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The Actuary The magazine of the Institute & Faculty of Actuaries


  • Cover-Hour-Glass_02 Diffusing the demographic time bombDr Chris Ball looks at how an ageing population can be supported to work longer to encourage the benefits of extending employment lives Thursday, November 3, 2016
  • p24-Systems-Thinking--Tree-headshaped-jigsaw-root-illustration--Istock--505649964 Systems thinking at Staple InnNico Aspinall introduces 'systems thinking' and explains why it is important to increase its use in actuarial work Thursday, November 3, 2016
  • p14-16-In-conversation-Watercolour-abstract Driving diversityHelen Crofts and Chika Aghadiuno, the outgoing and incoming chairs of the IFoA's Diversity Advisory Group (DAG) talk to Richard Purcell and Memoria Lewis about how they hope to drive greater diversity in the profession, and discuss some of the challenges and achievements to date Thursday, October 6, 2016
  • Women on board Mutual and cooperative insurance boards lead on gender diversityThe percentage of women on the board of directors of mutual and cooperative insurers rose to 20.6% in 2015, compared to an insurance industry average of just 17.8%, according to the latest research published by the International Cooperative and Mutual Insurance Federation. Friday, September 23, 2016
  • A vacancy sign © Shutterstock Demand for actuaries sees biggest growth in insurance sectorThe number of jobs for actuaries has experienced the biggest increase in the insurance sector in the past 12 months, according to a report produced by HFG and Vacancysoft. Tuesday, August 23, 2016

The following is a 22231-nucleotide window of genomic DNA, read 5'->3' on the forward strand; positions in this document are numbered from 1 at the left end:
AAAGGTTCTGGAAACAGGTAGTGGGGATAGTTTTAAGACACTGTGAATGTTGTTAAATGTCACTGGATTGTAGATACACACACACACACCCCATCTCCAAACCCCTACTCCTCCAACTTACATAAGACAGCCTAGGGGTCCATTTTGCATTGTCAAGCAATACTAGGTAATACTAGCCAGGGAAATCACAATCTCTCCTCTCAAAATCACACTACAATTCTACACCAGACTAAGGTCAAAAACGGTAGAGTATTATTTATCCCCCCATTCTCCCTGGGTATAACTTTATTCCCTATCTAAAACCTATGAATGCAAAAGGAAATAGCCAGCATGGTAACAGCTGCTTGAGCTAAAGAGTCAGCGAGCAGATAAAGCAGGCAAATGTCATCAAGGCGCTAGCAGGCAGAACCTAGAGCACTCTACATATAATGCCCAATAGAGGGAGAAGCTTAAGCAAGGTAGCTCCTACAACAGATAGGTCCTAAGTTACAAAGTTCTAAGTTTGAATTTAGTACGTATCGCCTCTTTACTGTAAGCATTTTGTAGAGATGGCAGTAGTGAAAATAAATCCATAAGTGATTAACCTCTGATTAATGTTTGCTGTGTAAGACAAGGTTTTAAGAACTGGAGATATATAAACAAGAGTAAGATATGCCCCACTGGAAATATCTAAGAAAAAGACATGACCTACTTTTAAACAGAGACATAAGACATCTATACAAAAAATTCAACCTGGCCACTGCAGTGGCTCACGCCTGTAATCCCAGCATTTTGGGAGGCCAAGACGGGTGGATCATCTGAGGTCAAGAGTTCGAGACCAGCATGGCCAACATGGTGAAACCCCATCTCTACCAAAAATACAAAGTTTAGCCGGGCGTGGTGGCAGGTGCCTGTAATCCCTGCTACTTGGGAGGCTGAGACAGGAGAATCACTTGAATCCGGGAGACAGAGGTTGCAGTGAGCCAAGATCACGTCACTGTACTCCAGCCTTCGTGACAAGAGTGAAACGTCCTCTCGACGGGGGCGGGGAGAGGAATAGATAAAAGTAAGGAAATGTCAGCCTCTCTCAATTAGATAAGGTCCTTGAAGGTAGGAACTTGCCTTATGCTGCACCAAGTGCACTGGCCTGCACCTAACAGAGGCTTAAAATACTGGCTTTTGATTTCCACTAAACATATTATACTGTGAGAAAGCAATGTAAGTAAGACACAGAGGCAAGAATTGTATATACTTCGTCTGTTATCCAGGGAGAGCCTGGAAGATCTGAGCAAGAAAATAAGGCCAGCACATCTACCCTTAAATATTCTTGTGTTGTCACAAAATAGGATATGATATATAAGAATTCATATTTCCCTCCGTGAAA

• Pamela Robertson, 500th UK actuary to have CERA © Pamela Robertson UK has 500th Chartered Enterprise Risk ActuaryPamela Robertson has become the 500th person to earn Chartered Enterprise Risk Actuary (CERA) status in the UK. Friday, July 15, 2016
  • London skyliine © Shutterstock Insurers included in Women in Finance CharterAviva, LV= and Lloyd's of London are just some of the 72 organisations who have signed up to the Women in Finance Charter, pledging for gender balance across the financial services. Tuesday, July 12, 2016
  • Winnie Badiah Q&A: Winnie Badiah (Kenya)Thursday, July 7, 2016
  • Edwin Afitile Q&A: Edwin Puso Afitile (Botswana)Thursday, July 7, 2016
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What does an actuary do?

Actuaries apply financial and statistical theories to solve real business problems. In effect, they use their skills in maths and statistics to create theoretical models of the world around them.

A typical business problem might involve analysing future financial events, especially when the amount or timing of a payment is uncertain. But it could also involve understanding something like the weather: assessing when and where devastating storms may hit can help predict risks, and their associated costs, for investments or insurance. So a lot of the work an actuary does might be thought of as risk management.

The skills you need
Understanding how businesses operate, and how legislation may affect them, is vital. But what really sets actuaries apart is their natural mathematical, economic and statistical awareness, and their ability to apply this to real situations in the financial world. The ability to communicate these difficult topics to non-specialists is also very important.

Main industry sectors
Actuaries' skills are in great demand throughout the financial sector, particularly in investment, insurance and pensions. Actuaries are also increasingly employed in risk management for large companies. However, actuarial consultancies are probably the biggest employers of actuaries in the UK.

Consultancies - offering advice on issues such as acquisitions, mergers and financing capital projects, and also on occupational pension schemes. 

Investment - involved in research and on the pricing and management of investments, particularly in mitigating risk, and often using their understanding of insurance or pension liabilities to manage the corresponding assets.

Insurance - providing a service to companies that need a huge range of numerical information investigated, analysed and explained; for example to create and price polices, or to ensure they have the money to cover claims.

Pensions - designing and advising on company pension schemes, especially placing a value on accumulated pension commitments.